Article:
Microscopic polymer armour could allow researchers to develop effective and environmentally friendly anti-fouling coatings for ships and oil rigs, and prevent rejection of surgical implants.
The armour, developed by the US government’s Pacific Northwest National Laboratory (PNNL) in Richland, Washington, encases and protects enzymes, keeping them active for long periods.
Enzymes are long, intricately-folded proteins which act as natural catalysts, cleaving some chemical bonds and creating others. unlike many synthetic processes, they do it without organic solvents or toxic chemicals.
Chemical engineers are increasingly trying to use enzymes in industrial processes. but enzymes retain their activity for only a few hours. The PNNL team, led by Jungbae Kim and Jay Grate, claim that the armour can enclose a single enzyme, creating a single enzyme nanoparticle (SEN) which can stay active for up to five months.
Possible applications include clean-up of contaminated soil or toxic waste, where a single treatment could last for months. They could also be used to disrupt the formation of the polymer glues with which barnacles attach themselves to ships’ hulls and the support legs of oil rigs, and to prevent the formation of protein plaques on medical implants.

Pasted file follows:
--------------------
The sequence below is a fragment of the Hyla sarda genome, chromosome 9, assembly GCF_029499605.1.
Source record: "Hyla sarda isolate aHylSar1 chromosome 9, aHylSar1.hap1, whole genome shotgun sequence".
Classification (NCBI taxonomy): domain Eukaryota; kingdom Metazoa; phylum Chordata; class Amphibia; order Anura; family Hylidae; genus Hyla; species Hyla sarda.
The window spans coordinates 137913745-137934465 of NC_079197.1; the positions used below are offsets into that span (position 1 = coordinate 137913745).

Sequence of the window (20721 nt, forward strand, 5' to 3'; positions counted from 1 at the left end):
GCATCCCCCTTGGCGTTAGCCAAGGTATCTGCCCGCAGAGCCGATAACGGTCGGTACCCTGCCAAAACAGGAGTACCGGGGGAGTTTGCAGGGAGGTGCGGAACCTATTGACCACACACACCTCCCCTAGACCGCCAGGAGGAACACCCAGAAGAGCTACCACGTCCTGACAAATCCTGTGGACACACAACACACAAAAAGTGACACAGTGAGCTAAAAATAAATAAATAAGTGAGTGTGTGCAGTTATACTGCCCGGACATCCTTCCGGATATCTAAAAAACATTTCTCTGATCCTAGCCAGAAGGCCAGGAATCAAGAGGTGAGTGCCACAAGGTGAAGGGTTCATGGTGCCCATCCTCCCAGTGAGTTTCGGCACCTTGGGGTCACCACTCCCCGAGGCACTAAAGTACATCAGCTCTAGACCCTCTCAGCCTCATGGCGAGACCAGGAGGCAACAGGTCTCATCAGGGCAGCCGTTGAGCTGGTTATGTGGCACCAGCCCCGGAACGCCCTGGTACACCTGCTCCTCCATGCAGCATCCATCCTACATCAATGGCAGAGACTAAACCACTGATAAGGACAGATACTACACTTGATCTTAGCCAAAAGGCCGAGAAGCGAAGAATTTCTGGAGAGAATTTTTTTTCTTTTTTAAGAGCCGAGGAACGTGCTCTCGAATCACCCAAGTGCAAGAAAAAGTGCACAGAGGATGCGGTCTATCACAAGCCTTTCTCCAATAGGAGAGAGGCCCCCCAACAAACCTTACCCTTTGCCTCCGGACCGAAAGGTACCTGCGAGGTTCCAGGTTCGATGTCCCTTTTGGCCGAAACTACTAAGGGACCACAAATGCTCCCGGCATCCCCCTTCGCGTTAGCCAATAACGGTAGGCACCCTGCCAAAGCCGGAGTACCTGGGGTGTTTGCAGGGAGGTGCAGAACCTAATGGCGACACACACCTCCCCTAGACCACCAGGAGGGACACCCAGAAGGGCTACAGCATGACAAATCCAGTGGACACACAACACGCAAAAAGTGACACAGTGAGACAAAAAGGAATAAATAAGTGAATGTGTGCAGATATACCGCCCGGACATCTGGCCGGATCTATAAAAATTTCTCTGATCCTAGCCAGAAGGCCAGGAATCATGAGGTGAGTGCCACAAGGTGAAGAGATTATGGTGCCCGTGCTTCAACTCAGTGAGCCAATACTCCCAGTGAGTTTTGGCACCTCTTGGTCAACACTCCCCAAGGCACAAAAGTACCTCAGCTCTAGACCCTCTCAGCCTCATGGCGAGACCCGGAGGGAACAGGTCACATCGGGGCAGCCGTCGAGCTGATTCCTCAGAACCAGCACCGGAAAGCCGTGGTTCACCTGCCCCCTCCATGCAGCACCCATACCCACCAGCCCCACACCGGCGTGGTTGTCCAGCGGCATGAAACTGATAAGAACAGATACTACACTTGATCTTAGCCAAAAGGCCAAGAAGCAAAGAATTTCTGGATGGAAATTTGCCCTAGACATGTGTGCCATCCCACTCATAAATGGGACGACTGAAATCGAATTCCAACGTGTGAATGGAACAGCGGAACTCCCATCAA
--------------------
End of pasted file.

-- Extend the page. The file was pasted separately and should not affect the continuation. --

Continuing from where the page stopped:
Kim and Grate started with an enzyme called alpha-chymotrypsin, which cleaves certain proteins. In a series of chemical reactions, they added hydroxy groups to the enzyme’s surface, making it soluble in water; then added compounds containing vinyl groups, which grew into short threads of PVC sticking out of the enzyme surface.
A third reaction formed cross-links between these chains made from a silicon-containing compound. The links formed a layer like a basketball net across the molecule’s surface, which allowed the enzyme to retain its protein-splitting activity, but prevented it breaking down. ‘Converting free enzymes into these enzyme-containing nanoparticles results in more stable catalytic activity,’ said Grate.